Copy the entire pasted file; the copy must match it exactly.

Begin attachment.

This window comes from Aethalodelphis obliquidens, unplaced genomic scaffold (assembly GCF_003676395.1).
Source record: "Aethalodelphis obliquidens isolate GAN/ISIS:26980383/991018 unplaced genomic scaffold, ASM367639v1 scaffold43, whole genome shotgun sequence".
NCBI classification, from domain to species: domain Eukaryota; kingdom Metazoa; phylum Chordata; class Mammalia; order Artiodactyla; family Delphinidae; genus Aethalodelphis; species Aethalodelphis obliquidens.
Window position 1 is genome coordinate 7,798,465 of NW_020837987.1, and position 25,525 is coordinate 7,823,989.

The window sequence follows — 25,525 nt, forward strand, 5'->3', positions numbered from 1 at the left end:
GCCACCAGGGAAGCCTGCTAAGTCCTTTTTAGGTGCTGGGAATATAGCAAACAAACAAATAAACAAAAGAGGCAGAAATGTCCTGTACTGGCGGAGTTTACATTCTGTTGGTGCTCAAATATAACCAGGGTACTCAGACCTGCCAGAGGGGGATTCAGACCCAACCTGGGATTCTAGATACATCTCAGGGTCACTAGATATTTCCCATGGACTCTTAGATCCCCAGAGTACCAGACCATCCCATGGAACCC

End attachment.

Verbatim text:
This window comes from Aethalodelphis obliquidens, unplaced genomic scaffold (assembly GCF_003676395.1).
Source record: "Aethalodelphis obliquidens isolate GAN/ISIS:26980383/991018 unplaced genomic scaffold, ASM367639v1 scaffold43, whole genome shotgun sequence".
NCBI classification, from domain to species: domain Eukaryota; kingdom Metazoa; phylum Chordata; class Mammalia; order Artiodactyla; family Delphinidae; genus Aethalodelphis; species Aethalodelphis obliquidens.
Window position 1 is genome coordinate 7,798,465 of NW_020837987.1, and position 25,525 is coordinate 7,823,989.

The window sequence follows — 25,525 nt, forward strand, 5'->3', positions numbered from 1 at the left end:
GCCACCAGGGAAGCCTGCTAAGTCCTTTTTAGGTGCTGGGAATATAGCAAACAAACAAATAAACAAAAGAGGCAGAAATGTCCTGTACTGGCGGAGTTTACATTCTGTTGGTGCTCAAATATAACCAGGGTACTCAGACCTGCCAGAGGGGGATTCAGACCCAACCTGGGATTCTAGATACATCTCAGGGTCACTAGATATTTCCCATGGACTCTTAGATCCCCAGAGTACCAGACCATCCCATGGAACCC